Thursday, November 27, 2008


Today, my "Leadership" class' job was to set up the four Christmas Trees that Marty and I had purchased the other day, in the lobby of our school.  The whole plan for these trees, is that they will be used as part of our school wide Food Bank incentive.  Our idea was, that for every 5 cans of food a student brings to the Food Bank Collection, they will be given a light bulb that they will get to screw into the string of lights on a tree.  Our goal being, that we would collect enough cans to light up all four trees by the last day of school before Christmas break.  Sounded like a simple, tangible, great idea, but I'm telling you, the logistics of it were anything but simple.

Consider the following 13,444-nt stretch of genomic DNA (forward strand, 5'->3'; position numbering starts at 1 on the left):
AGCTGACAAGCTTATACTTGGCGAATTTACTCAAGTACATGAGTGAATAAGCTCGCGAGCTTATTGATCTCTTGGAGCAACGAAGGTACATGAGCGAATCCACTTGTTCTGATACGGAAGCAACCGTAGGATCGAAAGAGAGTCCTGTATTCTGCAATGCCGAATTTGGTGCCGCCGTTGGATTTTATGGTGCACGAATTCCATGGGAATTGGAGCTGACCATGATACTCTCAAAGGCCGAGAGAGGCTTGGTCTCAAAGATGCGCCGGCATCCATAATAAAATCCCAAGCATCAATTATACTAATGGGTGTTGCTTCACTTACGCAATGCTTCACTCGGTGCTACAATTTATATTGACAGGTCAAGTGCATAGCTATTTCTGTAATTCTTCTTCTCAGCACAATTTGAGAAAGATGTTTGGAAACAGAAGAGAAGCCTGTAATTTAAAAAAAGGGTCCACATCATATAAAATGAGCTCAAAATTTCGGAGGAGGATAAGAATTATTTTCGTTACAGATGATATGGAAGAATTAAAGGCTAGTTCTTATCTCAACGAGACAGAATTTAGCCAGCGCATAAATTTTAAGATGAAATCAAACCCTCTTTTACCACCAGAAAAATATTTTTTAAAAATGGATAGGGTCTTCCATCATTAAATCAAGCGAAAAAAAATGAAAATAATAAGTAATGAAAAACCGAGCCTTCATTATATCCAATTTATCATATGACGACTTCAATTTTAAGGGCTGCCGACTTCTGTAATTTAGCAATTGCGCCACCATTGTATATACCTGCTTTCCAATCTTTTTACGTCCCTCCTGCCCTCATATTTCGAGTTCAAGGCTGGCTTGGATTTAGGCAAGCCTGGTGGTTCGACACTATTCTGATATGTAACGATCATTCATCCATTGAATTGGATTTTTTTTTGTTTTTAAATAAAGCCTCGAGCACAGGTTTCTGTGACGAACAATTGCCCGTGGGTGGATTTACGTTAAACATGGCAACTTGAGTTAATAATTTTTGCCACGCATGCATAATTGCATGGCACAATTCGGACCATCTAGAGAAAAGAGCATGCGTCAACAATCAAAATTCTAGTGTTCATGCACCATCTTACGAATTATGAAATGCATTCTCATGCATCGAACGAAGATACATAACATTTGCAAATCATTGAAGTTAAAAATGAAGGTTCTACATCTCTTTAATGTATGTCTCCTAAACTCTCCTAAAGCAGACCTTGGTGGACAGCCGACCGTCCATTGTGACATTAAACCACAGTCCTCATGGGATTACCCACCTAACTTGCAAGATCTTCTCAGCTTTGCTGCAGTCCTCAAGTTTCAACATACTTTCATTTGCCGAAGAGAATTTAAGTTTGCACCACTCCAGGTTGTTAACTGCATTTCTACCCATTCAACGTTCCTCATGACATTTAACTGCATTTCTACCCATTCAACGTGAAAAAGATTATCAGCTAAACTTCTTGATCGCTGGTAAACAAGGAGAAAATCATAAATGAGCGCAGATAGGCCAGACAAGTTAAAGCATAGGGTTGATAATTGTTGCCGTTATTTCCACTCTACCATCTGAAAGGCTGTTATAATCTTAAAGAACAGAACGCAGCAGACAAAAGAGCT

The trees not only had to be assembled but in order to work for our "incentive program," they had to have the lights removed from them. Ofcourse the only trees Marty and I had been able to find were pre-lit. Pre-lit trees have their place, I guess, but they really defeated the purpose of our Food Bank promotion.  Removing lights from trees that are meant to be pre-lit was going to be challenging.  I had noticed in the store, on the "floor model" that the lights were on circular strings which had been maticulously wound around each branch by some poor worker in a sweat shop somewhere.  The carefully woven strings of lights had not been intended for removal, especially by pre-pubescent hands! Like I said, logistcal nightmare, but....I had a plan! I envisioned an efficient assembly line.  One group of students would assemble the trees, one would flatten branches, one would remove strings of lights and one group would remove the large light bulbs from the strings of lights we had bought especially for this project.  We had wanted the big outdoor lights, the kind that easily screw in and out of the sockets on the string, however, we could only find strings of lights with bulbs in them. In order for the incentive of "bring 5 cans, screw in a light" to work, we had to start with "naked" strings on our trees!  The final group would place these bulbless strings on the trees.  It was going to be challenging, but not impossible.... Here is a more accurate account of  how my "efficient" assembly line functioned: The Box Opening group, dicovered BUBBLE WRAP, that was the end of their productivity.  The Tree Assembly group grabbed the individual, pointy sections of the trees, realized how much they resembled their own individual pointy "sections" and their productivity turned into an inappropriate comedy act.  The Branch Flattening group, ended up breaking more branches than they flattened. More broken branches found their way into 8th grade nostrils than garbage cans.  The String Removal group unwrapped the strings from the trees, wrapped them around themselves, and spent the remainder of the period "turning themselves on," by plugging into electrical outlets! The Bulb Removal group actually, without incident, managed to remove the light bulbs from the big strings of lights and successfully place the naked strings on the trees!  The fact that there were four upright, assembled, naked stringed Christmas Trees standing in the lobby at 3pm was a miracle!!!

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